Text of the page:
New regulation would effectively ban crypto exchanges in Mexico

Bucking international trends, the Mexican central bank would deny exchanges a sensible path to regulation and deny Mexicans safe access to financial technologies.

The Mexican central bank, acting under authority from a recently enacted fintech law, proposed new regulations last week that would effectively ban cryptocurrency exchanges in the country. This is a misguided policy that we hope the central bank will reconsider.

Cryptocurrency exchanges dealing in fiat currency need access to the local banking system. Under the new law, that access will be severely impeded. While the central bank can claim that they are not “banning” exchanges, the effect will be the same. As originally envisioned, the new fintech law should have opened Mexico for innovation by not only allowing cryptocurrency exchanges to continue operating but also to provide them a reasonable path to better regulation as full-fledged financial institutions. The central bank, however, has now proposed to do the opposite, closing the door on these promising new technologies by prohibiting any regulated financial institution from offering cryptocurrency exchange, transmission, or custody services to customers.

The Mexican central bank’s proposal unfortunately demonstrates a dismissive ignorance of how these technologies work. The rationale for the proposed rule is breathtaking: that the “complexity of the mathematical and cryptographic processes that underlie digital assets” and the “difficulty for users to understand these processes,” along with the volatility of digital assets, presents an information asymmetry problem that, apparently, can only be addressed by quarantining consumers from direct contact with crypto. Because cryptocurrencies are such complicated technologies, the argument goes, average citizens can’t understand how they work and should not, therefore, be allowed to buy them.

Aside from being aggressively paternalistic by suggesting that the average Mexican does not have the capacity to make her own decisions on these matters, the argument is also absurd. The average person has no idea how a car works, and yet people are allowed to drive them. An approach of “protecting” consumers by eliminating regulated exchanges is no different than failing to promulgate automobile safety standards for car manufacturers and instead prohibiting people from buying cars in the first place and allowing only buses on the roads. Indeed the math and cryptography that underlies a cryptocurrency like Bitcoin is the same SHA-256 and ECDSA encryption that underlies secure websites and internet banking, should the public also be protected from these services with a prohibition?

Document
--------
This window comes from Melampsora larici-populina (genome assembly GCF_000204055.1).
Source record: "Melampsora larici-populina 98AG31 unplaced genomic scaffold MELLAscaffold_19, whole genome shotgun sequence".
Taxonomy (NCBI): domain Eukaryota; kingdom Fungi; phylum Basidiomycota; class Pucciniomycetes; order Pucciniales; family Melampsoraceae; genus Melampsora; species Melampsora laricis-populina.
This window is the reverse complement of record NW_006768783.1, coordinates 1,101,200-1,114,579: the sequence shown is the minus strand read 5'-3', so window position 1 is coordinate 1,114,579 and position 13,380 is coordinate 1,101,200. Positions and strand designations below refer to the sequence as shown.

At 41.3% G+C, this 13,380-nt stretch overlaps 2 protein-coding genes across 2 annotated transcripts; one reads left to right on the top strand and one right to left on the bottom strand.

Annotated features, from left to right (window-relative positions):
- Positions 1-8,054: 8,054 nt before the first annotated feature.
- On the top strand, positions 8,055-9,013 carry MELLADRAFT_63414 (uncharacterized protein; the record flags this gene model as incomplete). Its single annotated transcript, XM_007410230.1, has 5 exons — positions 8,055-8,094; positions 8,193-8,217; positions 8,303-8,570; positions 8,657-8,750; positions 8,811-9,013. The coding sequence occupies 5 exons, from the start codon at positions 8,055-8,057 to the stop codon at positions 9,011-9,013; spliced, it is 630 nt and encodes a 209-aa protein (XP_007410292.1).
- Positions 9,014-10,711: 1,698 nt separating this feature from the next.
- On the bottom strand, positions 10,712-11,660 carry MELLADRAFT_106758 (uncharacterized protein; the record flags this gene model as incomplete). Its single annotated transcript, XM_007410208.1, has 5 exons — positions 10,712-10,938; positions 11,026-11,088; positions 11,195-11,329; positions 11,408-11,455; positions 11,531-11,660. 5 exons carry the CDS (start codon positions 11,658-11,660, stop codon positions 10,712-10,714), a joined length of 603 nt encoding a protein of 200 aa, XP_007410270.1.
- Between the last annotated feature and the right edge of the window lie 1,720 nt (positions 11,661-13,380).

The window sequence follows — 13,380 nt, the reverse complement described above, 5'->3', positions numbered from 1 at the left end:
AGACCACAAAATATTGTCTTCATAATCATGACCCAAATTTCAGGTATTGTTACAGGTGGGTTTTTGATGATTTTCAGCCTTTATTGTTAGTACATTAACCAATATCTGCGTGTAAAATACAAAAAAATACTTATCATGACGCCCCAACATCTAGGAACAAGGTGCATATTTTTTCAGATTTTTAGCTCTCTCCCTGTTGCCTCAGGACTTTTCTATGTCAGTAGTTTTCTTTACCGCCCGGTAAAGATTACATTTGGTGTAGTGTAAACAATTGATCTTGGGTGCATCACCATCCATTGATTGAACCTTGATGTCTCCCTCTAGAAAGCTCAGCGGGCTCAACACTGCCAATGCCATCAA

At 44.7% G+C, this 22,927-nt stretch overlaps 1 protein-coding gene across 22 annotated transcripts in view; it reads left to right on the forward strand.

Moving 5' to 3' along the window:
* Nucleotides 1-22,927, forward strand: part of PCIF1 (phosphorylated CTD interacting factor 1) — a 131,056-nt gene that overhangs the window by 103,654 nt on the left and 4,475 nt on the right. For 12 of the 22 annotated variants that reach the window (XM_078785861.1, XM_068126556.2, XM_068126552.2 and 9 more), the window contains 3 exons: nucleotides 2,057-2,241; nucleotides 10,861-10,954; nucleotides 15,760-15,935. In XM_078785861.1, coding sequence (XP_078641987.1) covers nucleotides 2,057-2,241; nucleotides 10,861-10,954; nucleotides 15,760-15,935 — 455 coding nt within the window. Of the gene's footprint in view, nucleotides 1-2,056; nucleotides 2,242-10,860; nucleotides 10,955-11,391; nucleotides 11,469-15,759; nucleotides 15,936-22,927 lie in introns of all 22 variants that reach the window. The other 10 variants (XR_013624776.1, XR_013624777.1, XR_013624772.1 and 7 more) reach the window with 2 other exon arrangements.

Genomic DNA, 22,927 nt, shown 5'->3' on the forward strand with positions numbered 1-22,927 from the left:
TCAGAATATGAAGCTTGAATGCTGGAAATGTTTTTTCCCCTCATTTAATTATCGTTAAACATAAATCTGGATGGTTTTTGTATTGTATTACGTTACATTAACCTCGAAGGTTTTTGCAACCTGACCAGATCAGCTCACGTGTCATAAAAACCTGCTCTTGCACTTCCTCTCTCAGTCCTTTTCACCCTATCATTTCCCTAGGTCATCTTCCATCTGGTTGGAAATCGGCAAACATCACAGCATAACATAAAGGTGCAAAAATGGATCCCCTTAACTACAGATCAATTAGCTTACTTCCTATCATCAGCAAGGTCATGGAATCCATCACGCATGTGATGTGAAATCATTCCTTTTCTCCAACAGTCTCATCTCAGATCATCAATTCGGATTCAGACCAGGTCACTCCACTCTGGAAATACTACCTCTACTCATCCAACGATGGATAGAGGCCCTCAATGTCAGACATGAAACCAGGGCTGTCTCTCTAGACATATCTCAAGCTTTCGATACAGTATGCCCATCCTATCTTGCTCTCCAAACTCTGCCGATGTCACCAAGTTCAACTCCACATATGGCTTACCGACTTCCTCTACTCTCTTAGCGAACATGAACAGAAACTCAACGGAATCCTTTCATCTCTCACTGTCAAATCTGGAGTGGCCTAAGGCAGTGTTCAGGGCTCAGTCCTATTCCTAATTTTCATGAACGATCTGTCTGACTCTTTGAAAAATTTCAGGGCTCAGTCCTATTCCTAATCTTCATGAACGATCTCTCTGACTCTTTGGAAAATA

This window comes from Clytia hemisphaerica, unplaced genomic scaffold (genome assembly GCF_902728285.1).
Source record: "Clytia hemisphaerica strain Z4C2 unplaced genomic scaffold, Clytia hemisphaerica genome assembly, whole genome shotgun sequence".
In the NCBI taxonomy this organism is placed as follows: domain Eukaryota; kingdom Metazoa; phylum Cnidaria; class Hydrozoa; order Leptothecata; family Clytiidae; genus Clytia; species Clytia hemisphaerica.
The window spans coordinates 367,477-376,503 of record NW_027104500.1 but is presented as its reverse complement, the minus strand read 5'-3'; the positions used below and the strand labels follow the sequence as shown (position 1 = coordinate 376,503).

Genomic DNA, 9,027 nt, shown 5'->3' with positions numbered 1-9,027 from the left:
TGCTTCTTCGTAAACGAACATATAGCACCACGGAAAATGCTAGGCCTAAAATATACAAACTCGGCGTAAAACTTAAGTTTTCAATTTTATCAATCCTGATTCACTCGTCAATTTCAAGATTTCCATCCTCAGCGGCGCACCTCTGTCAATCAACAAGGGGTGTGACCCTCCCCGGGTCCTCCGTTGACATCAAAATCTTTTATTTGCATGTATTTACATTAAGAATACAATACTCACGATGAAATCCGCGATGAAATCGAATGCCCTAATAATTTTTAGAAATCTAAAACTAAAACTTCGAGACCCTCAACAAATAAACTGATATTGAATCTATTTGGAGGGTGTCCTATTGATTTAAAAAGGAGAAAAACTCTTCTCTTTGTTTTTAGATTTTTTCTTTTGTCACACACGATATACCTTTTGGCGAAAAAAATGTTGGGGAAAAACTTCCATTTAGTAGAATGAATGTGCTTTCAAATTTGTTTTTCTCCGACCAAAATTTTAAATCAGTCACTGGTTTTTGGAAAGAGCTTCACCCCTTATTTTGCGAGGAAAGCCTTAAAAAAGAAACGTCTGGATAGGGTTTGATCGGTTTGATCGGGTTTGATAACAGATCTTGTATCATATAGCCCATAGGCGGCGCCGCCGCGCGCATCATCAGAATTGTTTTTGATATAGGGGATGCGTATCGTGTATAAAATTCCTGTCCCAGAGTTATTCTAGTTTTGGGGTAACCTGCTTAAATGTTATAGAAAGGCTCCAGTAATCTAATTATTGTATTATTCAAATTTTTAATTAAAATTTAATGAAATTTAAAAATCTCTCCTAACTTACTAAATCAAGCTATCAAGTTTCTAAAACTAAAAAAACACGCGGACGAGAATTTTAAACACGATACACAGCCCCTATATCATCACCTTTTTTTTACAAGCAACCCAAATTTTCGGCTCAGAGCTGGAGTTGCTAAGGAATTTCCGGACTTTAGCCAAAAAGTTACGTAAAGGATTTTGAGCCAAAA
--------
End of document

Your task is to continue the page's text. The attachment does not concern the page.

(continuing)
It’s an abnegation of the regulator’s responsibility to protect consumers and will simply subject those consumers to more dangerous practices from providers outside of Mexico or those who are willing to violate the law. Should these rules be enacted, they would deny Mexicans the benefits of cryptocurrency technology while simultaneously failing to protect them from the risks. No other major economic power has taken such an extreme and unwarranted approach to regulating cryptocurrencies, and several have provided sensible regulatory frameworks that protect customers while still allowing innovation to flourish. Cryptocurrencies—like the internet over which their networks run—are globally accessible. If there are no Mexican-based exchanges, Mexicans will inevitably use exchanges based in other jurisdictions. Some of these foreign exchanges may be sensibly regulated by more forward-looking governments, but others may be rogue operations that deliberately evade any regulatory jurisdiction. A blanket prohibition will, without question, push fintech innovation outside Mexico, but it will also push Mexican cryptocurrency users into underground markets and the dangers that lurk therein.

There is a 60-day period presently open in which the public is welcome to submit comments on this proposed rule. Coin Center intends to file a comment and we hope that others will as well and help explain to the central bank why its approach would not only make it an outlier among industrialized nations, but would hurt the consumers it is trying to protect as well.